MetLife Enters Third-Party Asset Management in Fee Push
The insurer, with more than $500 billion in its investment portfolio backing policyholder obligations and generating shareholder returns, will focus the initiative on real estate and private-placement debt, areas in which the company already invests. Clients will include other insurers, pension plans and sovereign-wealth funds, the company said in a statement today.
Kandarian, who was promoted last year from chief investment officer, is scaling back from capital-intensive products such as variable annuities as he targets return on equity of at least 12 percent by 2016. The new effort will be overseen by Chief Investment Officer Steven Goulart, a former Bear Stearns banker who joined MetLife in 2006.
“It certainly fits well strategically with the direction of MetLife,” Goulart, 54, said in an interview today. “It’s not a capital-intensive business, it’s a high return business.”
MetLife will add about 20 people over the next year, including staff in fundraising and marketing, to assist money managers already working for the insurer, he said. Goulart said the company is in “active conversations” with potential investors, without naming them.
Potential clients may welcome a new firm gathering assets because some of the best money managers have limits on new investments, he said.
“Our goal is to be one of the top five institutional real estate investment managers,” he said. “We think we can certainly be one of the top managers in the private debt space as well.”
Wall Street firms including JPMorgan Chase & Co. (JPM) and BlackRock Inc. (BLK) are vying to manage money for institutional investors seeking returns after the Federal Reserve pledged to keep borrowing costs low to stimulate the economy.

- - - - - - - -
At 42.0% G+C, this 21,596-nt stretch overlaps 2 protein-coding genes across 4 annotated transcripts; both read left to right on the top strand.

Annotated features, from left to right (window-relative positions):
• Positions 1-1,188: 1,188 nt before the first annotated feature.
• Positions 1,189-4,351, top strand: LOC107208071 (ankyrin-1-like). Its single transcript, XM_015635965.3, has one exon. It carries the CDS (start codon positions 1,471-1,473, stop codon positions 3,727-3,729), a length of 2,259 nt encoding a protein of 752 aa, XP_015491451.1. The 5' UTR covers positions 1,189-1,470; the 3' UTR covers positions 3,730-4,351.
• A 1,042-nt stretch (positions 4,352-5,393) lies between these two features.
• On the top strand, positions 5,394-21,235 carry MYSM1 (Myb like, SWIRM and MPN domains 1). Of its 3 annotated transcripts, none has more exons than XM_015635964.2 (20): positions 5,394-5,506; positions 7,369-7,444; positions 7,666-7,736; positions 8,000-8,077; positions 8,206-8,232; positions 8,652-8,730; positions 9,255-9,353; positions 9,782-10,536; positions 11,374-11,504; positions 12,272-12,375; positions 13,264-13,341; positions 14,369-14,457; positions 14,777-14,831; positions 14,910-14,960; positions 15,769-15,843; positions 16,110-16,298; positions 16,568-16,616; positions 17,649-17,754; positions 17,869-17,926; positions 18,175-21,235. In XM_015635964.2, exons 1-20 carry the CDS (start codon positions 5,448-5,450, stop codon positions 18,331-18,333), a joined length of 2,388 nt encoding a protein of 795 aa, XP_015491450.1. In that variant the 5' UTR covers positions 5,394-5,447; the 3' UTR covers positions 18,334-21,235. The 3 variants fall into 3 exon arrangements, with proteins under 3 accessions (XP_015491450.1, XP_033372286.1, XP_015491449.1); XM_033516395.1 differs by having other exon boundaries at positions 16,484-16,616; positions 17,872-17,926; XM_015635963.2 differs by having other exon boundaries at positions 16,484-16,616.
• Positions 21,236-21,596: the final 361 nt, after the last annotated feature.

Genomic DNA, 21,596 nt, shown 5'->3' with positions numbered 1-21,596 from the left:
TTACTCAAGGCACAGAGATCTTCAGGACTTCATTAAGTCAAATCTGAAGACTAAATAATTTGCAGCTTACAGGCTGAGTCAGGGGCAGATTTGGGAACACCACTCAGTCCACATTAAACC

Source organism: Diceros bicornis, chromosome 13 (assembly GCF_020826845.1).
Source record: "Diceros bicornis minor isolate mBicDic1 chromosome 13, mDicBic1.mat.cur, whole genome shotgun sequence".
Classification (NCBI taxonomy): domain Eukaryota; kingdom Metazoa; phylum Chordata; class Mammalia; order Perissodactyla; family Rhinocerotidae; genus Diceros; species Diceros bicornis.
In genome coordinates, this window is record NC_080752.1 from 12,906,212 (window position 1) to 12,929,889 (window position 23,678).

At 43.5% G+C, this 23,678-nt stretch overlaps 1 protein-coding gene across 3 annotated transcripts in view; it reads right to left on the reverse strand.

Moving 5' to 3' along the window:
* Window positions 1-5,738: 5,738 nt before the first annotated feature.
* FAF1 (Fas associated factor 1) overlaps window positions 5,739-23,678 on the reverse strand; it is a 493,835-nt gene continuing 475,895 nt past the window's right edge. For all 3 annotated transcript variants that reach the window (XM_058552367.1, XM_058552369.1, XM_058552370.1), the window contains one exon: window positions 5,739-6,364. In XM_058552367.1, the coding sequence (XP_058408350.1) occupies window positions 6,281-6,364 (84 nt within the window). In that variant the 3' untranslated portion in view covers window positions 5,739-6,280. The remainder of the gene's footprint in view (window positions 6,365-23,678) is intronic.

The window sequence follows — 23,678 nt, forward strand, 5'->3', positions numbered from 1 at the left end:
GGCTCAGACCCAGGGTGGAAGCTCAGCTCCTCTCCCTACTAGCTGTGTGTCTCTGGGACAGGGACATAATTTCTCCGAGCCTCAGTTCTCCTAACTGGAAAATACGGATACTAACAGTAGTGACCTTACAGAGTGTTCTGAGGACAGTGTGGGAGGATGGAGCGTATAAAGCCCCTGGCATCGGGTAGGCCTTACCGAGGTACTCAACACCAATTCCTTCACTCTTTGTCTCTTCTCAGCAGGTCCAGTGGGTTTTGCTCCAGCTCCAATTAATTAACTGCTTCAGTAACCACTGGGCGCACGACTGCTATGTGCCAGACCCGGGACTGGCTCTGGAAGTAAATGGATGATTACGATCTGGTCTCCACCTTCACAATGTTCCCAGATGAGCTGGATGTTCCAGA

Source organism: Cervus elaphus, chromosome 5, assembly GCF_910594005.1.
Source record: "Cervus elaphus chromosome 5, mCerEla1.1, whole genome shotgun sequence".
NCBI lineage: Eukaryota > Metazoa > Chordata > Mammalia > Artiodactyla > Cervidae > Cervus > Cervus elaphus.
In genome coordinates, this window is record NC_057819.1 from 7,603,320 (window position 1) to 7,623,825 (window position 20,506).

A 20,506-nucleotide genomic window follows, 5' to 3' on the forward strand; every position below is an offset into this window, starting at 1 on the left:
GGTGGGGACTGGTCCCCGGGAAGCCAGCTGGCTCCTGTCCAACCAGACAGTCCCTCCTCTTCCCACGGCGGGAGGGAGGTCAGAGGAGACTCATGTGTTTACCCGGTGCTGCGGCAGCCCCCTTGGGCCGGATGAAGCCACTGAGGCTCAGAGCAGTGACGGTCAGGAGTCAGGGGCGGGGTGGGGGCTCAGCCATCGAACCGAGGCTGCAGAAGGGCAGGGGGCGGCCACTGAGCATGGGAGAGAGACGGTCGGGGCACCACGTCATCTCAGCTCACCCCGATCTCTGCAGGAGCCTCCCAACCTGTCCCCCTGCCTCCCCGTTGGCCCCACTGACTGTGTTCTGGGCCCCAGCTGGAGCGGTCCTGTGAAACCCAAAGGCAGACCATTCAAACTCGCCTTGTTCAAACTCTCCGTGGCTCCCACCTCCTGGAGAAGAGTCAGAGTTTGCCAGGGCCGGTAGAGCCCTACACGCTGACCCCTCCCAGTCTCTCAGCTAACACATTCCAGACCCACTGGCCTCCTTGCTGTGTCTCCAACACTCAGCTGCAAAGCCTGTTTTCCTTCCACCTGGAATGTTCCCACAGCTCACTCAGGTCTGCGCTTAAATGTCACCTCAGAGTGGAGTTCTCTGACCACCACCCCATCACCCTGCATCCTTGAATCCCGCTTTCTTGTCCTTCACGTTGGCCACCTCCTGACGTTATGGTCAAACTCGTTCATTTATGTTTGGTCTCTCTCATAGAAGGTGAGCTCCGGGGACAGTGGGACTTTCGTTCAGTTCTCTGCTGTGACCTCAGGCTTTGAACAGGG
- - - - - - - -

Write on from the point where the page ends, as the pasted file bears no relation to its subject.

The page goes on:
Goldman Sachs Group Inc. (GS) Chief Executive Officer Lloyd Blankfein and President Gary Cohn wrote in the bank’s 2011 annual report that outsourcing of asset management by insurers has accelerated because of “new capital regimes, greater demand as a result of the financial crisis and a sustained low-interest rate environment.”
MetLife’s expansion may increase competition with life insurers including No. 2 Prudential Financial Inc. (PRU) and Principal Financial Group Inc. Prudential Investment Management has about $650 billion under management, with funds in commercial real estate, stocks and bonds, according to its website.
American International Group Inc. (AIG), once the world’s largest insurer, sold its third-party asset manager, PineBridge Investments, in 2010 as part of a plan to repay a U.S. government bailout.
MetLife slipped 11 cents to $35.12 at 4 p.m. in New York. The company has gained 13 percent this year, matching the advance of Newark, New Jersey-based Prudential.
Robert Merck, the company’s head of real estate investments, will lead the new operation called MetLife Real Estate Investors managing funds for both institutional clients and the insurer. Mark Wilsmann, who has led MetLife’s commercial mortgage operation since 2003, will head a new group focused on real estate equity investments.
Brian Casey, from the insurer’s Washington office, will lead a separate real estate debt strategies organization.
Scott Inglis, MetLife’s global head of private securities, will head the insurer’s private-placement debt group. The operation will manage assets including private corporate debt, equity in renewable energy, and project finance and infrastructure debt.
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